This article is written from a Democratic point of view.
Author Political Spectrum
Economic Viewpoint: 91% Left
Social Viewpoint: 64% Libertarian
Hover to Expand
Julian Assange, the newly jailed founder of the WikiLeaks organization, must now be held to account for his alleged crimes, according to former US secretary of state Hillary Clinton.
Assange, 47, was plucked from his sanctuary at the Embassy of Ecuador in London Thursday, arrested by British police conducting an arrest “on behalf of the United States.” He had been staying in the embassy since 2012 to avoid charges of an alleged sexual assault and rape in Sweden. However, his Ecuadorian hosts revoked his asylum after souring on him as a house-guest.
Assange, who appeared to resist arrest, reportedly will fight extradition, a process which could take several years to sort out.
He is being charged in the United States related to obtaining and publishing military files nearly a decade ago now related to US operations in Afghanistan and Iraq, as well as publishing a cache of US diplomatic cables. Much of the military material was provided by American Chelsea Manning, who was serving in uniform at the time. She served seven years in prison for that action, before her sentence was commuted by President Barack Obama before he left office.
While many around the world were worried for signal the arrest of Assange would have on press freedoms for the work of releasing government documents, Clinton did not see it that way.
“Well, look, I think it’s clear from the indictment that came out that it’s not about punishing journalism,” she said. “It’s about assisting the hacking of the military computer to steal information from the United States government. And, look, I’ll wait and see what happens with the charges and how it proceeds, but he skipped bail in the U.K., Sweden had those charges which were then dropped in the last several years, but the bottom line is that he has to answer for what he has done, at least as it has been charged.
“I do think it’s a little ironic that he may be the only foreigner that this administration would welcome to the United States,” Clinton quipped, apparently referring to Donald Trump’s hardline immigration policies.
Clinton, however, can hardly be called a disinterested observer when it comes to Assange and WikiLeaks. Trump associate Roger Stone is said to have worked with WikiLeaks to engineer a hack and dump from the Democratic National Committee leading up to the 2016 presidential election in order to damage Clinton politically, who, at the time, was the Democratic nominee and widely favored to win the presidency.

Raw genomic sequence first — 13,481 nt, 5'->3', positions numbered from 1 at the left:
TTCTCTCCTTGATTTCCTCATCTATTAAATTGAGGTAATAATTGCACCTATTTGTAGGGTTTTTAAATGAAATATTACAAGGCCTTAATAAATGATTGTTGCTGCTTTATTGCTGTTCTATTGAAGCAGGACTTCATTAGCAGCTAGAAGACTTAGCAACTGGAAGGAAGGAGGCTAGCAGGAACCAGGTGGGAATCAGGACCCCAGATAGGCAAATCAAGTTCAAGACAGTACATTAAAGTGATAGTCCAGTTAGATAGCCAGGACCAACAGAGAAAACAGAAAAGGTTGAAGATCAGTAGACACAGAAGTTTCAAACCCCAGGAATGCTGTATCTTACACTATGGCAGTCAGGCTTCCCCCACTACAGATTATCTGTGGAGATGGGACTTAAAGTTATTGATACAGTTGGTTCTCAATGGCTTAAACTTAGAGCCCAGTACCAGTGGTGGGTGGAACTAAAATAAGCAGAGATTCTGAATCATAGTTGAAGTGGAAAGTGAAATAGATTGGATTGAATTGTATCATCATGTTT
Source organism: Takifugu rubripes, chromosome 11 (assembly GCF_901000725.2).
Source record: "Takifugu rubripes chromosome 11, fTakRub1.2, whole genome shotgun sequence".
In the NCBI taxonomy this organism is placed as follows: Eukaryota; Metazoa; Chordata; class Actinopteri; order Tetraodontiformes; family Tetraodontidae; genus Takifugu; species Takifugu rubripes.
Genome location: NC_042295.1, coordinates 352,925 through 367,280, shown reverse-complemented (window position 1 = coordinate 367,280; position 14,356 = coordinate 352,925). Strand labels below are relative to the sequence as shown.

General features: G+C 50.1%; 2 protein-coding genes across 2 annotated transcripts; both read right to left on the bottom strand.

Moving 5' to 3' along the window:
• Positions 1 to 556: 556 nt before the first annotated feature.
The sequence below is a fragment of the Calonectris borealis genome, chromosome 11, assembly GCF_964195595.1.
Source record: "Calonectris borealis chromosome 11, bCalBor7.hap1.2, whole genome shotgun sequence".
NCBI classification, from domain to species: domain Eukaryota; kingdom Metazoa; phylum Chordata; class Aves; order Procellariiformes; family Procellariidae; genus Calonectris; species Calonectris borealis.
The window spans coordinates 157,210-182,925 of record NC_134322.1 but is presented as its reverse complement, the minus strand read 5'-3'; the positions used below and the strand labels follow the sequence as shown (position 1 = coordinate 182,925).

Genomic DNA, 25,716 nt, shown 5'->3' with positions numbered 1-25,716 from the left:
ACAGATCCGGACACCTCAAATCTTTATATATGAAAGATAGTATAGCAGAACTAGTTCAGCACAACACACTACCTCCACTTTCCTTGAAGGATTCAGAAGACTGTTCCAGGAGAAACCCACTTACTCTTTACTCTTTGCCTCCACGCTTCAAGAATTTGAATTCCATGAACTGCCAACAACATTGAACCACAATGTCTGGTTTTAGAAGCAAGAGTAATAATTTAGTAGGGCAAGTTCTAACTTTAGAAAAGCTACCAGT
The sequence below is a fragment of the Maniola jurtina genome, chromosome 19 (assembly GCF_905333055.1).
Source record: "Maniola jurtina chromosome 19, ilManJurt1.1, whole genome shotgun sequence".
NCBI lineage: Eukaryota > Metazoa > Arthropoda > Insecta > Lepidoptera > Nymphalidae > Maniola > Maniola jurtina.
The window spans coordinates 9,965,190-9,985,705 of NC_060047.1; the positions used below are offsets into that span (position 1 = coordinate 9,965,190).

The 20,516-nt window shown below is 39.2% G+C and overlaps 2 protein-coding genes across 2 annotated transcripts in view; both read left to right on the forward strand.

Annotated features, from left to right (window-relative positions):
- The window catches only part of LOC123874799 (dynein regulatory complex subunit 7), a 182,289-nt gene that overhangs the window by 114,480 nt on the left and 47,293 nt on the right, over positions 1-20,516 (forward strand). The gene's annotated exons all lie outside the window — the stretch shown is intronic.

At the time, during a campaign rally in October 2016 in Pennsylvania, Trump enthused, “WikiLeaks. I love WikiLeaks!”
However, since then, the WikiLeaks DNC hack has been connected to the broader Russian attempt to meddle in the election. And Trump’s old pal Roger Stone could now go to prison for his role in the affair.
This week, after the Assange takedown, Trump had this to say: “I know nothing about WikiLeaks. It’s not my thing. And I know there was something having to do with Julian Assange.”
Sen. Mark Warner (D-Va.) is the vice chairman of the Senate Intelligence Commiteè and has played a key role in the investigations into Russia’s attack on the 2016. Whatever noble, whistleblower role Assange and WikiLeaks may once have had, they cannot escape their role in that attack, he said.
“Julian Assange has long professed high ideals and moral superiority. Unfortunately, whatever his intentions when he started WikiLeaks, what he’s really become is a direct participant in Russian efforts to undermine the West and a dedicated accomplice in efforts to undermine American security,” Warner said. “It is my hope that the British courts will quickly transfer him to U.S. custody so he can finally get the justice he deserves.”